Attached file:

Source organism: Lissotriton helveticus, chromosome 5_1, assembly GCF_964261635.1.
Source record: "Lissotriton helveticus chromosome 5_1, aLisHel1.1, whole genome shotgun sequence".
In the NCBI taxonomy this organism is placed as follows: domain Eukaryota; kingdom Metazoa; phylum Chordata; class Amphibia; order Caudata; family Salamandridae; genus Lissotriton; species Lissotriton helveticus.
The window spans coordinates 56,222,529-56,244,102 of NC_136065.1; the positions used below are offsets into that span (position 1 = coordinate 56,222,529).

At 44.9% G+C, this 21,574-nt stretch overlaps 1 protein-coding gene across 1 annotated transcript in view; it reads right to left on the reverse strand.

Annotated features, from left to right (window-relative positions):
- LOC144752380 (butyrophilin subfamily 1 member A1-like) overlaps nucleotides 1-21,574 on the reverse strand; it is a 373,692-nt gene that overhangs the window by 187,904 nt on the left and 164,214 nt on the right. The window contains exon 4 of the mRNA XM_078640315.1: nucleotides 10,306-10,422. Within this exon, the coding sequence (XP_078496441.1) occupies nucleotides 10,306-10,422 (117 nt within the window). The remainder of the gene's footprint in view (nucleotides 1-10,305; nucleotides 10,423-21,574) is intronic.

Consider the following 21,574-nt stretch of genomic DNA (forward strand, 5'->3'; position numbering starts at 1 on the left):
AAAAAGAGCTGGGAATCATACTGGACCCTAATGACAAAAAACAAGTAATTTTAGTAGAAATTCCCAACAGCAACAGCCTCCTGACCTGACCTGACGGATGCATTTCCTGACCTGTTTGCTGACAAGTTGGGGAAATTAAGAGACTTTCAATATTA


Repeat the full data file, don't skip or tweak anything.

Source organism: Lissotriton helveticus, chromosome 5_1, assembly GCF_964261635.1.
Source record: "Lissotriton helveticus chromosome 5_1, aLisHel1.1, whole genome shotgun sequence".
In the NCBI taxonomy this organism is placed as follows: domain Eukaryota; kingdom Metazoa; phylum Chordata; class Amphibia; order Caudata; family Salamandridae; genus Lissotriton; species Lissotriton helveticus.
The window spans coordinates 56,222,529-56,244,102 of NC_136065.1; the positions used below are offsets into that span (position 1 = coordinate 56,222,529).

At 44.9% G+C, this 21,574-nt stretch overlaps 1 protein-coding gene across 1 annotated transcript in view; it reads right to left on the reverse strand.

Annotated features, from left to right (window-relative positions):
- LOC144752380 (butyrophilin subfamily 1 member A1-like) overlaps nucleotides 1-21,574 on the reverse strand; it is a 373,692-nt gene that overhangs the window by 187,904 nt on the left and 164,214 nt on the right. The window contains exon 4 of the mRNA XM_078640315.1: nucleotides 10,306-10,422. Within this exon, the coding sequence (XP_078496441.1) occupies nucleotides 10,306-10,422 (117 nt within the window). The remainder of the gene's footprint in view (nucleotides 1-10,305; nucleotides 10,423-21,574) is intronic.

Consider the following 21,574-nt stretch of genomic DNA (forward strand, 5'->3'; position numbering starts at 1 on the left):
AAAAAGAGCTGGGAATCATACTGGACCCTAATGACAAAAAACAAGTAATTTTAGTAGAAATTCCCAACAGCAACAGCCTCCTGACCTGACCTGACGGATGCATTTCCTGACCTGTTTGCTGACAAGTTGGGGAAATTAAGAGACTTTCAATATTA